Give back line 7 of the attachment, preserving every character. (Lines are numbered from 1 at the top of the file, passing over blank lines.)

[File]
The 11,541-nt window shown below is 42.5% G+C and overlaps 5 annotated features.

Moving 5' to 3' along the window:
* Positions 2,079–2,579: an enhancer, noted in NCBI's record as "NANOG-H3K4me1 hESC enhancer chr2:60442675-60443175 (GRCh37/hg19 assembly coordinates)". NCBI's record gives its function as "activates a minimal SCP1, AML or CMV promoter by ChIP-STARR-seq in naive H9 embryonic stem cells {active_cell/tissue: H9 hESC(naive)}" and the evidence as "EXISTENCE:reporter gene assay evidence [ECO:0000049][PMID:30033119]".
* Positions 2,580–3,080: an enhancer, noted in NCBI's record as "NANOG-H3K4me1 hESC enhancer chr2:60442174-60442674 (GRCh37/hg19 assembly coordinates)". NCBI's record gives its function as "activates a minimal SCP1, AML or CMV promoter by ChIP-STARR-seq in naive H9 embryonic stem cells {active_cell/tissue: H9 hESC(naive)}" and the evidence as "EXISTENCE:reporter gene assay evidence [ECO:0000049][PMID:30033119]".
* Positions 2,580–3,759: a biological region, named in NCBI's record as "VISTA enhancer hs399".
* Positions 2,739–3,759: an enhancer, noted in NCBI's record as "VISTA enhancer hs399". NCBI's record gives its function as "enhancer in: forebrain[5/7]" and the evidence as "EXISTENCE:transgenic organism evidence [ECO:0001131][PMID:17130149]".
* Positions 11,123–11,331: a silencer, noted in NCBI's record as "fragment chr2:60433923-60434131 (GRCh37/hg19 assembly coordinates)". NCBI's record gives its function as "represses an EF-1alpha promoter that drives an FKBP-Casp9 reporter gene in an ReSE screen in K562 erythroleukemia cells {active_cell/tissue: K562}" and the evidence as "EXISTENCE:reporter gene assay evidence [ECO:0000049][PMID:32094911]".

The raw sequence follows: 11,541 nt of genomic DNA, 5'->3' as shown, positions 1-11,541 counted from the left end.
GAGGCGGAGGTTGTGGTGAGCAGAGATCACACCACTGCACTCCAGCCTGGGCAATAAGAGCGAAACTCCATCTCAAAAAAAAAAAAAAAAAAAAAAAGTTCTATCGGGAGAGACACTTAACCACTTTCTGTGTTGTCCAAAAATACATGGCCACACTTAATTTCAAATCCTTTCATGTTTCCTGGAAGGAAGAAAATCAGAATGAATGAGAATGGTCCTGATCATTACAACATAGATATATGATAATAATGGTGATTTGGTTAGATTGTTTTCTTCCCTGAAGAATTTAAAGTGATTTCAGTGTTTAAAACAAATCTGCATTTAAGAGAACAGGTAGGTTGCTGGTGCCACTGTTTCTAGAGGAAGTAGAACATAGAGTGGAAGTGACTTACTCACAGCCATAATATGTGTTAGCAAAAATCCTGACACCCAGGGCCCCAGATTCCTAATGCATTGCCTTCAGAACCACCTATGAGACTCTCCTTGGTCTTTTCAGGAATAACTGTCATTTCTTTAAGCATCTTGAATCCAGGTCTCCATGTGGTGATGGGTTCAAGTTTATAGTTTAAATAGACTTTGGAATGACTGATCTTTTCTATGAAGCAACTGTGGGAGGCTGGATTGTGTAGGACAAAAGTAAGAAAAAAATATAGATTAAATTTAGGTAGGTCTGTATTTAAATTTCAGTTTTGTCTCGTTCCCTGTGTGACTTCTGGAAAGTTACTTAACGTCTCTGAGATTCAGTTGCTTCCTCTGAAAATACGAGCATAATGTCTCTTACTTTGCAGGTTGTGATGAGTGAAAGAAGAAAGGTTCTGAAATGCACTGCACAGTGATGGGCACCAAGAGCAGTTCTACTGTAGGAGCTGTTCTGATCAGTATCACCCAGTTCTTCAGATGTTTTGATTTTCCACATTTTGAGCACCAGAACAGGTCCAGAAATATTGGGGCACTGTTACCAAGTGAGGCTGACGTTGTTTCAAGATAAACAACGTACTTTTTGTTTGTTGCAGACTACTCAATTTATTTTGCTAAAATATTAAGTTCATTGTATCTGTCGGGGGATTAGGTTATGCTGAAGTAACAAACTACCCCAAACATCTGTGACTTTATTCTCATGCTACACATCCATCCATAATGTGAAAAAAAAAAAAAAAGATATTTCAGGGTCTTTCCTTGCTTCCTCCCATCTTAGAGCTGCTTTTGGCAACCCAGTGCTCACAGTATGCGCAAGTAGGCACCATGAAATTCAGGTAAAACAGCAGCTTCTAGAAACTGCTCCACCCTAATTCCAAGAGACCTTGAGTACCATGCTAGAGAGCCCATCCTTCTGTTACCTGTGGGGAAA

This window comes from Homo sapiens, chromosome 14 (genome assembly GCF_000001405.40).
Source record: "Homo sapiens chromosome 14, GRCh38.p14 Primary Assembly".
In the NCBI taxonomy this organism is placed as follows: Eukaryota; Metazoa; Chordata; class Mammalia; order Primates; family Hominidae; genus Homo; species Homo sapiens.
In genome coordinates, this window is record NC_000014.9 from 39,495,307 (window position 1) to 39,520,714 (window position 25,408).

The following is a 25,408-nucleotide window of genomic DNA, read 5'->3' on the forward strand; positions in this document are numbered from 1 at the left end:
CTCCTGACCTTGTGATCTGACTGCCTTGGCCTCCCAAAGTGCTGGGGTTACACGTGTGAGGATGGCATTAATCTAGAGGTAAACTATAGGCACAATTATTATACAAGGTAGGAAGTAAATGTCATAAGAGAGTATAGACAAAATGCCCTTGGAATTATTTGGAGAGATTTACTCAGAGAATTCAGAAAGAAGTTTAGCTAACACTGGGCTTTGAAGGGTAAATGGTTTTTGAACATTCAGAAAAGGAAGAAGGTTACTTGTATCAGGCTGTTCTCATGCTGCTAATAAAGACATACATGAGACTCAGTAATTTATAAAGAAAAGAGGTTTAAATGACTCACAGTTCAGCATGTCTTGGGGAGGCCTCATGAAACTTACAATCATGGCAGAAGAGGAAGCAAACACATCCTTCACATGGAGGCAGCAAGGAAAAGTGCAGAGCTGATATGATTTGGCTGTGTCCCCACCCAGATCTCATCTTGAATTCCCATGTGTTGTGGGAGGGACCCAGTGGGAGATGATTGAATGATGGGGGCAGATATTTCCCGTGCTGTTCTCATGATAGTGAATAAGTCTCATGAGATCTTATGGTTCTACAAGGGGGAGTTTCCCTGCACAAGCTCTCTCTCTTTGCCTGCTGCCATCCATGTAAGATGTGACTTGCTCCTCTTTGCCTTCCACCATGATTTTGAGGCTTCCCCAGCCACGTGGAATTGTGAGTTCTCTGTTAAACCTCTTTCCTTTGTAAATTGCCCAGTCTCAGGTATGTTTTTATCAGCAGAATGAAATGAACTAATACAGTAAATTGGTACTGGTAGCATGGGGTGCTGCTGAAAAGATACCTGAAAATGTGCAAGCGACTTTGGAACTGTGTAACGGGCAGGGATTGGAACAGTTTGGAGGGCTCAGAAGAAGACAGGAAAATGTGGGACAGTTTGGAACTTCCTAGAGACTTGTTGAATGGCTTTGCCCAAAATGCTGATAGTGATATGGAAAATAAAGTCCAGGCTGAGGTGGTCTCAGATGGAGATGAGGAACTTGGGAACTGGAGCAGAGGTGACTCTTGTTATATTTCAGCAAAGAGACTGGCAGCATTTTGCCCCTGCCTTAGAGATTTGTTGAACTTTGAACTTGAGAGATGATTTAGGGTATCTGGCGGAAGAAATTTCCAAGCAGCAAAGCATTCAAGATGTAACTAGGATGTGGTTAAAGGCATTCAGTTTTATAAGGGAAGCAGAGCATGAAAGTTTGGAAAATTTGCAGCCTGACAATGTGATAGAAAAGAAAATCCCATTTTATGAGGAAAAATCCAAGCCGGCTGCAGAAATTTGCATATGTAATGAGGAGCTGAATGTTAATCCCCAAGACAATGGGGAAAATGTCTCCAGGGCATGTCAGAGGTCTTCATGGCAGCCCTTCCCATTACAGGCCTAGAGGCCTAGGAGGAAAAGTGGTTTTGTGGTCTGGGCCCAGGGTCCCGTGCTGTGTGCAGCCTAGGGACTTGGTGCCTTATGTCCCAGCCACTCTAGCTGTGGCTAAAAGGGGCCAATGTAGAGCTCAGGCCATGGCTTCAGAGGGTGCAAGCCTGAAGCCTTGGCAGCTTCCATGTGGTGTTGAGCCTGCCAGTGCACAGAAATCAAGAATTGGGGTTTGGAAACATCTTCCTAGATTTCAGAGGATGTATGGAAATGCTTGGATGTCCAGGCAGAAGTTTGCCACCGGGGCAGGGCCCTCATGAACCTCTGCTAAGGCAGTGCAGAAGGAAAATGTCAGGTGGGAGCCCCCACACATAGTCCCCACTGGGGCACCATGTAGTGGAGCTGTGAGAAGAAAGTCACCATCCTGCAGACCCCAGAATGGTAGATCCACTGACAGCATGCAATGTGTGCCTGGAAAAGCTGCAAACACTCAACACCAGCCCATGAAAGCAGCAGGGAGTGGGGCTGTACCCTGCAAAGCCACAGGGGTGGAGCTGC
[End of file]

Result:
* Positions 11,123–11,331: a silencer, noted in NCBI's record as "fragment chr2:60433923-60434131 (GRCh37/hg19 assembly coordinates)". NCBI's record gives its function as "represses an EF-1alpha promoter that drives an FKBP-Casp9 reporter gene in an ReSE screen in K562 erythroleukemia cells {active_cell/tissue: K562}" and the evidence as "EXISTENCE:reporter gene assay evidence [ECO:0000049][PMID:32094911]".